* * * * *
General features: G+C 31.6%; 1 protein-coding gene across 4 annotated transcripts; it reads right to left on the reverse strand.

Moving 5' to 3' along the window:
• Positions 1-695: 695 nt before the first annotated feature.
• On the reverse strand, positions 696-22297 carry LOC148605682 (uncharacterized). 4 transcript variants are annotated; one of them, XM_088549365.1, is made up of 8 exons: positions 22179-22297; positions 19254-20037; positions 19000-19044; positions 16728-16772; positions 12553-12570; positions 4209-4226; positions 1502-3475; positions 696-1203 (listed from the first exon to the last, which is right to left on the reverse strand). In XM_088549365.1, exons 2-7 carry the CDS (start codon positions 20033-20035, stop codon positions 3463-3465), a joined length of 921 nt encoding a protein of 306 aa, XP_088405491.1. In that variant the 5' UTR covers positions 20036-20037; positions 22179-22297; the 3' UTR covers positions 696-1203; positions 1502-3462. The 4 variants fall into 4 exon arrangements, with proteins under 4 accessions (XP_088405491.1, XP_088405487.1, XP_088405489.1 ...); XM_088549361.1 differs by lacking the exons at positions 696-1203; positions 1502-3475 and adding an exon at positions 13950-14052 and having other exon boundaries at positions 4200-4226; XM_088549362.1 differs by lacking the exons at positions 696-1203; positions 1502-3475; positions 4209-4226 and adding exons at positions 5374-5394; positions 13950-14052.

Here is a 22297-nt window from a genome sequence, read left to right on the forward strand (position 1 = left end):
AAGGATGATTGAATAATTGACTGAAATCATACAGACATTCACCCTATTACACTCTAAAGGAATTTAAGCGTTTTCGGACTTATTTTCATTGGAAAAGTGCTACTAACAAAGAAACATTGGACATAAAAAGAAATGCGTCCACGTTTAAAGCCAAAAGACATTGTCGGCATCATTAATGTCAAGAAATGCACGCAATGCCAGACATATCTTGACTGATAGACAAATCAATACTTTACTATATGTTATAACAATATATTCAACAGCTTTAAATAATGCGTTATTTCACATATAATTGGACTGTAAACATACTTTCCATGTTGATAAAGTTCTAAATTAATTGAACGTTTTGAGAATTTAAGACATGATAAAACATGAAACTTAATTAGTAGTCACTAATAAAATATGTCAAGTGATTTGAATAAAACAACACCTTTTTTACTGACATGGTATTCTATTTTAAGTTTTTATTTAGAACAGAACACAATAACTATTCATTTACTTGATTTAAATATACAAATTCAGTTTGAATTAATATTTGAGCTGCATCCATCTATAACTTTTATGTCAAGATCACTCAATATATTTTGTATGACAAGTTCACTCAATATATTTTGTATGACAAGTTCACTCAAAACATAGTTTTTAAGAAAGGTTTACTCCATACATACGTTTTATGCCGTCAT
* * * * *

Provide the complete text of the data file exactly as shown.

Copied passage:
General features: G+C 31.6%; 1 protein-coding gene across 4 annotated transcripts; it reads right to left on the reverse strand.

Moving 5' to 3' along the window:
• Positions 1-695: 695 nt before the first annotated feature.
• On the reverse strand, positions 696-22297 carry LOC148605682 (uncharacterized). 4 transcript variants are annotated; one of them, XM_088549365.1, is made up of 8 exons: positions 22179-22297; positions 19254-20037; positions 19000-19044; positions 16728-16772; positions 12553-12570; positions 4209-4226; positions 1502-3475; positions 696-1203 (listed from the first exon to the last, which is right to left on the reverse strand). In XM_088549365.1, exons 2-7 carry the CDS (start codon positions 20033-20035, stop codon positions 3463-3465), a joined length of 921 nt encoding a protein of 306 aa, XP_088405491.1. In that variant the 5' UTR covers positions 20036-20037; positions 22179-22297; the 3' UTR covers positions 696-1203; positions 1502-3462. The 4 variants fall into 4 exon arrangements, with proteins under 4 accessions (XP_088405491.1, XP_088405487.1, XP_088405489.1 ...); XM_088549361.1 differs by lacking the exons at positions 696-1203; positions 1502-3475 and adding an exon at positions 13950-14052 and having other exon boundaries at positions 4200-4226; XM_088549362.1 differs by lacking the exons at positions 696-1203; positions 1502-3475; positions 4209-4226 and adding exons at positions 5374-5394; positions 13950-14052.

Here is a 22297-nt window from a genome sequence, read left to right on the forward strand (position 1 = left end):
AAGGATGATTGAATAATTGACTGAAATCATACAGACATTCACCCTATTACACTCTAAAGGAATTTAAGCGTTTTCGGACTTATTTTCATTGGAAAAGTGCTACTAACAAAGAAACATTGGACATAAAAAGAAATGCGTCCACGTTTAAAGCCAAAAGACATTGTCGGCATCATTAATGTCAAGAAATGCACGCAATGCCAGACATATCTTGACTGATAGACAAATCAATACTTTACTATATGTTATAACAATATATTCAACAGCTTTAAATAATGCGTTATTTCACATATAATTGGACTGTAAACATACTTTCCATGTTGATAAAGTTCTAAATTAATTGAACGTTTTGAGAATTTAAGACATGATAAAACATGAAACTTAATTAGTAGTCACTAATAAAATATGTCAAGTGATTTGAATAAAACAACACCTTTTTTACTGACATGGTATTCTATTTTAAGTTTTTATTTAGAACAGAACACAATAACTATTCATTTACTTGATTTAAATATACAAATTCAGTTTGAATTAATATTTGAGCTGCATCCATCTATAACTTTTATGTCAAGATCACTCAATATATTTTGTATGACAAGTTCACTCAATATATTTTGTATGACAAGTTCACTCAAAACATAGTTTTTAAGAAAGGTTTACTCCATACATACGTTTTATGCCGTCAT